White women were a rare commodity in Europe’s Asian colonies, a considerable problem if one wanted to build a long-term colonial society while avoiding miscegenation. It was a matter that particularly exercised the first leaders of the Dutch East Indies.
Lisan, a humble fisherman, mysteriously disappears for eight years before returning home. Bhatia, the wife he has left behind, has remarried in the meantime, but there’s more, and something irrepressible for him to reclaim besides her. Lisan has a royal destiny to be fulfilled.
Timor-Leste has been just about the most geographically and politically remote corner of East Asia, a distant second to Macau in Portugal’s one-time East Asian possessions, diminutive compared to the Dutch East Indies and later Indonesia. And the Chinese community there, as far as the Chinese diaspora goes, one of the less substantial. Perhaps for those reasons, the development of Cina Timor—the Timorese Chinese—offers a case study in intra-Asian immigration and identity.
In Ben Bland’s political biography Man of Contradictions: Joko Widodo and the Struggle to Remake Indonesia, the current president of Indonesia starts out as a political outsider but becomes part of the establishment.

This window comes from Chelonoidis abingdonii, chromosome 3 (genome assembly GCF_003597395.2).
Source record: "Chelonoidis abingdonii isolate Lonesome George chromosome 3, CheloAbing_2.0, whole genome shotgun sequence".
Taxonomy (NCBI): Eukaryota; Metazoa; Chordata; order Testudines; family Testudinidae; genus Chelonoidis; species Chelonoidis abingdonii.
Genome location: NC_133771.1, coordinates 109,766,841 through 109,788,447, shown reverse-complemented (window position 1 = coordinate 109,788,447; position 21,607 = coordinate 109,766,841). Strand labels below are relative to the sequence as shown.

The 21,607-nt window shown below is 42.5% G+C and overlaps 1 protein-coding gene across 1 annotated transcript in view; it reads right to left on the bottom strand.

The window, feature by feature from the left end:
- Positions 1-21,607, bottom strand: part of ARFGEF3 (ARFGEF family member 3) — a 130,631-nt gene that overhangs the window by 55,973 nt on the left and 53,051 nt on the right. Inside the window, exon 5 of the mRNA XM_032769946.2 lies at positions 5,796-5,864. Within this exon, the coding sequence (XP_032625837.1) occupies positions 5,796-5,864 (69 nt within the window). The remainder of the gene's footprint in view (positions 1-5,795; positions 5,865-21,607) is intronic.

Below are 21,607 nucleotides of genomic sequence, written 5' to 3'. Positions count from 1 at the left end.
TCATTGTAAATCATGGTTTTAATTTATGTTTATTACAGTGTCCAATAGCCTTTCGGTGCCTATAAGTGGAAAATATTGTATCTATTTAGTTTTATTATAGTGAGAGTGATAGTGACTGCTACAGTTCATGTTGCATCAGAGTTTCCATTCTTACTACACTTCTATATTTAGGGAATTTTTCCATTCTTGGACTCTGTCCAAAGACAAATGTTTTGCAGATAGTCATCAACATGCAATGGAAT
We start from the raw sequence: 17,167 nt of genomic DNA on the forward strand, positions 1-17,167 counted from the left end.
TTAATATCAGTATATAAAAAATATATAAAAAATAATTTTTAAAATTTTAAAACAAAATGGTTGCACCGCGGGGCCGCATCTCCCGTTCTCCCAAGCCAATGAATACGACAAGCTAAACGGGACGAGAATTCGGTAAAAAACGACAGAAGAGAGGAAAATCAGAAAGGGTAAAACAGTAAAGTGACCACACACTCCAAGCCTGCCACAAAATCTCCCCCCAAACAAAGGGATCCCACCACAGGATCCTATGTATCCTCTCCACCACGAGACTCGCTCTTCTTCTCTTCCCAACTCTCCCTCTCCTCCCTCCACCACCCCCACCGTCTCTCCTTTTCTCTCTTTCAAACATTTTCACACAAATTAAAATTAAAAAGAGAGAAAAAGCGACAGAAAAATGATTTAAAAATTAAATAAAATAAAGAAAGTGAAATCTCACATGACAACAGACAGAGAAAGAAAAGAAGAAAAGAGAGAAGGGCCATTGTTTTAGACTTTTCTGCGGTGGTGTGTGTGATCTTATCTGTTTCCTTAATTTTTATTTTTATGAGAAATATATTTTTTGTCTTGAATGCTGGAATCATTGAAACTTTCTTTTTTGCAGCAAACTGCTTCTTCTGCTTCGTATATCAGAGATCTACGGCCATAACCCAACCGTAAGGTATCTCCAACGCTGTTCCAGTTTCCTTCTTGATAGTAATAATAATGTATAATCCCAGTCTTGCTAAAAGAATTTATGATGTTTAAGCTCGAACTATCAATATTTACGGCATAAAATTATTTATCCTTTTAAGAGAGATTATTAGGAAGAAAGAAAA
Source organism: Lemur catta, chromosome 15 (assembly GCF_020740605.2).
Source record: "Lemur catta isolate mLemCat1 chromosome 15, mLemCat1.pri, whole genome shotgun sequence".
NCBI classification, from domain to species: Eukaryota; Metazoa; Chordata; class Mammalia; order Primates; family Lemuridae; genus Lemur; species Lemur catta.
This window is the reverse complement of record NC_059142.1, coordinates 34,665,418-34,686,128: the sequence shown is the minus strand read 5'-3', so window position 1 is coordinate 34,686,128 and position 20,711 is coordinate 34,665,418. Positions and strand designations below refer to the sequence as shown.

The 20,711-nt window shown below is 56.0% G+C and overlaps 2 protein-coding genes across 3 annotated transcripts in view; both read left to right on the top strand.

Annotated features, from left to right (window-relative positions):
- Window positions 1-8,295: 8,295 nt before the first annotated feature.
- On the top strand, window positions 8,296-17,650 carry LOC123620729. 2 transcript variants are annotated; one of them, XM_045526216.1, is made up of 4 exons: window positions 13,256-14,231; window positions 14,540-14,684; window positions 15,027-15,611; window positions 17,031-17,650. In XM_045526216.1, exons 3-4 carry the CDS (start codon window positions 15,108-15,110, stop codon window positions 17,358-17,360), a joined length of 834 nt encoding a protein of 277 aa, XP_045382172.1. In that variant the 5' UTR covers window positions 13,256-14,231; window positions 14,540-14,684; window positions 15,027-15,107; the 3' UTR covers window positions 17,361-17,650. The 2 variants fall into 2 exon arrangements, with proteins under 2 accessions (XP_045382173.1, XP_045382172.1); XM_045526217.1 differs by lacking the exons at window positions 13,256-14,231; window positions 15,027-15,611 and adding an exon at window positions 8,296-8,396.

A novel based on anthropologist and author Nigel Barley’s writing career might well be called The Man Who Collected Colorful European Characters from the History of Southeast Asia.
For the countries of Southeast Asia, geographical proximity to China is a blessing and a curse. In the Dragon’s Shadow, Southeast Asia in the Chinese Century, by Sebastian Strangio, manages to sketch the history these nations have with China and detail the current geopolitical situation in an engaging fashion. While the book is prefaced with an imposing list of acronyms for the political parties and economic agreements discussed, this Yale University Press publication is the work of a journalist with an excellent grip on history rather than an academic.
With the exception of Singapore and Malaysia, where English is relatively widely used, and with the further exception of so-called “expat fiction” featuring foreign protagonists, Southeast Asia seemingly generates fewer novels in English—whether in translation or written directly in the language—than other regions of South and East Asia. This situation has ameliorated somewhat in recent years, a period that has coincided with the rise of a regional Southeast Asian culture and media market. Southeast Asian publishers are increasing sourcing and marketing books regionally.